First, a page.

Whether they graphically depict an individual's or a community's beliefs, express the defiance of authority, or brand marginalized groups, tattoos are a means of interpersonal communication that dates back thousands of years. Evidence of the tattoo's place in today's popular culture is all around--in advertisements, on the stereotypical outlaw character in films and television, in supermarket machines that dispense children's wash-away tattoos, and even in the production of a tattooed Barbie doll. This book explores the tattoo's role, primarily as an emblem of resistance and marginality, in recent literature, film, and television. The association of tattoos with victims of the Holocaust, slaves, and colonized peoples; with gangs, inmates, and other marginalized groups; and the connection of the tattoo narrative to desire and violence are discussed at length.Even though the flame tattoo is a symbol of resistance for these young women, four of the girls make an eaoort to conceal it. Perhaps they do so ... The oaicer notices her tattoo and says aa#39;ita#39;s a homemade tattoo, honey, isna#39;t it?ayour boy friendanbsp;...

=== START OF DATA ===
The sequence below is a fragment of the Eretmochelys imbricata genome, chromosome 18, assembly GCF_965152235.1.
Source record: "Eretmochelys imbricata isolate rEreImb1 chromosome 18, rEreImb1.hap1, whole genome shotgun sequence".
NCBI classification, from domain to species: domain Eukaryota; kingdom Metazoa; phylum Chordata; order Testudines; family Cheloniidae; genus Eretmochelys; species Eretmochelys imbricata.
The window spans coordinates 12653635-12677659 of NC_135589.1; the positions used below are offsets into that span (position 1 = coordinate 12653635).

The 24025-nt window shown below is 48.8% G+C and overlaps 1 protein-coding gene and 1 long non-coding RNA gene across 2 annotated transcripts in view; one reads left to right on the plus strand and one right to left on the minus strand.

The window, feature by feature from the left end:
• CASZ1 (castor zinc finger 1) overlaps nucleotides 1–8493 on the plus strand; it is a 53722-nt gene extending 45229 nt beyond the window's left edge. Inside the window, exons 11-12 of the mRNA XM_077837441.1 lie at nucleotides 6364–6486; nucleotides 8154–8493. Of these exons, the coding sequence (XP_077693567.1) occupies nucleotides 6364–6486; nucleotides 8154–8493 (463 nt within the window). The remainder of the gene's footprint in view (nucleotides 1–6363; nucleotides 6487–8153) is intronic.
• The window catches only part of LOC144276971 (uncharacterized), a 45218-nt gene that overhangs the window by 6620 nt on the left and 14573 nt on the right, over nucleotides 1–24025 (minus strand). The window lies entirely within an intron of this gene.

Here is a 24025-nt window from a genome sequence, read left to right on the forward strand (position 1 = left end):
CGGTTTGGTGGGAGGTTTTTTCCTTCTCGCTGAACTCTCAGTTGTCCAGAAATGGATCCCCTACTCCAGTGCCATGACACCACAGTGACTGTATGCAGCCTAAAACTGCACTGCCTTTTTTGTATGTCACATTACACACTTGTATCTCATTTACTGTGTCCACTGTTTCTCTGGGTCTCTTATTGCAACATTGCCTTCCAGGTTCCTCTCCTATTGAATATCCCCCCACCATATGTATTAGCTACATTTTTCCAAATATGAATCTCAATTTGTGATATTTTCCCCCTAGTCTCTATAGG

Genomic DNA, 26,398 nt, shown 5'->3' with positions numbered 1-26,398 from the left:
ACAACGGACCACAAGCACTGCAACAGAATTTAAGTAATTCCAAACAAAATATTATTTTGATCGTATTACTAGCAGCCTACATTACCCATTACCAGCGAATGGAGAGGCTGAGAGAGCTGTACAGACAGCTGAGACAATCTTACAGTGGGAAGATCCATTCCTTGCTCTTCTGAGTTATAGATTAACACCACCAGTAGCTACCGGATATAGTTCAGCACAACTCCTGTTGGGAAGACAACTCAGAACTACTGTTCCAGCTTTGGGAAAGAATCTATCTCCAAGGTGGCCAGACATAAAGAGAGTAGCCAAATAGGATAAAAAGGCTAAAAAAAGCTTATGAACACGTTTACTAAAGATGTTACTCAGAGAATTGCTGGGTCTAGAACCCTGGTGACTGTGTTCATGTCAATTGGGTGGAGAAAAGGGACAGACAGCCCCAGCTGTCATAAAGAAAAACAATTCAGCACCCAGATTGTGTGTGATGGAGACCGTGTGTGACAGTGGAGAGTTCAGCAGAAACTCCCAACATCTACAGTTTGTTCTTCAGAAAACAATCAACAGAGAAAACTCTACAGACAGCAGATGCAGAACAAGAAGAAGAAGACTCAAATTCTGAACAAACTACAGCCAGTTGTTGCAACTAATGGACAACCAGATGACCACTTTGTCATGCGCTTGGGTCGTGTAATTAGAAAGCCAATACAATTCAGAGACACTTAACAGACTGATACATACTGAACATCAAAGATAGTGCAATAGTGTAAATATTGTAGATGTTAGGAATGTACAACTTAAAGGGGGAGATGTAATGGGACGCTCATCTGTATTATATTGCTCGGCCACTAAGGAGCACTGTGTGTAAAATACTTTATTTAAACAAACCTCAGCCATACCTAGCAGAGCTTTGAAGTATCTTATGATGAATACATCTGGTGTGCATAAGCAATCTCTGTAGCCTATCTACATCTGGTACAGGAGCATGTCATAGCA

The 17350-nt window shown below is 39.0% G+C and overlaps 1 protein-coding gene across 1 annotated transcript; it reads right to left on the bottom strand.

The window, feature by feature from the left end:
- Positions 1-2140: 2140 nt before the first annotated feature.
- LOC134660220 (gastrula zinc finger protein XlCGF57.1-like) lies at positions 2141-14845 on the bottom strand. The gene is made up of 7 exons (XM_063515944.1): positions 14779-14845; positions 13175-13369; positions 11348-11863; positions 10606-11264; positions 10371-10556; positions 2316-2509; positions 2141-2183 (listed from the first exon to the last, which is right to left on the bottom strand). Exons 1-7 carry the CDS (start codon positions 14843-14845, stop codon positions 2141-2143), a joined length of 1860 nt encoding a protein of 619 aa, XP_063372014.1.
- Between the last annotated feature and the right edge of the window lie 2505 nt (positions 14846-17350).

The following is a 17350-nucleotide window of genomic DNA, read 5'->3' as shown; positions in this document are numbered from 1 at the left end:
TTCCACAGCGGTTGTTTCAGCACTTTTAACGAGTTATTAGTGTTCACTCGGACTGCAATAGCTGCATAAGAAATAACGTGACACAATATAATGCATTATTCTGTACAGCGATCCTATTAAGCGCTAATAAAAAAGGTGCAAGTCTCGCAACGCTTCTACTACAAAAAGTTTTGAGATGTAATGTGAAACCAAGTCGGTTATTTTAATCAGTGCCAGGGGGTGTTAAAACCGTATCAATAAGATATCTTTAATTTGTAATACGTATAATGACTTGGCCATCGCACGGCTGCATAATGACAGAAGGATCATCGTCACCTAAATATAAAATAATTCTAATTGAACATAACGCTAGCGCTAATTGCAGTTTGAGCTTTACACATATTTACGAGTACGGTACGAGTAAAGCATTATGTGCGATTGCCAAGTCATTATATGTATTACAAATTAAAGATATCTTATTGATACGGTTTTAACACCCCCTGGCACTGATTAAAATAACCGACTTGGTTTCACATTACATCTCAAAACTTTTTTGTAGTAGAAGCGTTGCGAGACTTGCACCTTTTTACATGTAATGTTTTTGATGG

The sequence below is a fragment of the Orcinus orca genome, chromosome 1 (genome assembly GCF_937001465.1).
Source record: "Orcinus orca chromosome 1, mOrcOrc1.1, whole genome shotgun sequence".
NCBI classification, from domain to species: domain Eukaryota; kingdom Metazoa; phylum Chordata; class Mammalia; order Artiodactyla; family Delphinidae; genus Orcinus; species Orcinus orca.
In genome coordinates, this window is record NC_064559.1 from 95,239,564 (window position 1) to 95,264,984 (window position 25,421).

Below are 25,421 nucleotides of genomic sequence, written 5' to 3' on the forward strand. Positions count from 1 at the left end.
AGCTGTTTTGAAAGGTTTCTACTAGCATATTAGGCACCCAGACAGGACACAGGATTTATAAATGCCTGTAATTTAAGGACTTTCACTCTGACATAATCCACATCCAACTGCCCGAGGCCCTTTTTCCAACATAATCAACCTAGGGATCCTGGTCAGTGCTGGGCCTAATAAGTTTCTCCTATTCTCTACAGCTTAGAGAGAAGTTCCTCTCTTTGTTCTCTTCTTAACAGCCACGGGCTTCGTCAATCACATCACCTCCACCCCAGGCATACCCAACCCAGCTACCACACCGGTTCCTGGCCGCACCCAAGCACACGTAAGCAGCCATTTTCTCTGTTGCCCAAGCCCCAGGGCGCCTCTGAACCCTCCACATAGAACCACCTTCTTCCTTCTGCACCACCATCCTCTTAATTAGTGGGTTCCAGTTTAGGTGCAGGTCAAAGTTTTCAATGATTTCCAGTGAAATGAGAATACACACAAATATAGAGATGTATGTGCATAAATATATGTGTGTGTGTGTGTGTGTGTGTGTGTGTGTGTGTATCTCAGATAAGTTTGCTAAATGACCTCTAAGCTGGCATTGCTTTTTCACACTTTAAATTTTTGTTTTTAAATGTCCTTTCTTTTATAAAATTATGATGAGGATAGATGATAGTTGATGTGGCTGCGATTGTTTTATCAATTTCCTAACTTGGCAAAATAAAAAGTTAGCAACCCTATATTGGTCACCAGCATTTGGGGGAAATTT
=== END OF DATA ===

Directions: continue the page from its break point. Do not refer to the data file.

|Title||:||Tattoos, Desire and Violence|
|Publisher||:||McFarland - 2005-11-07|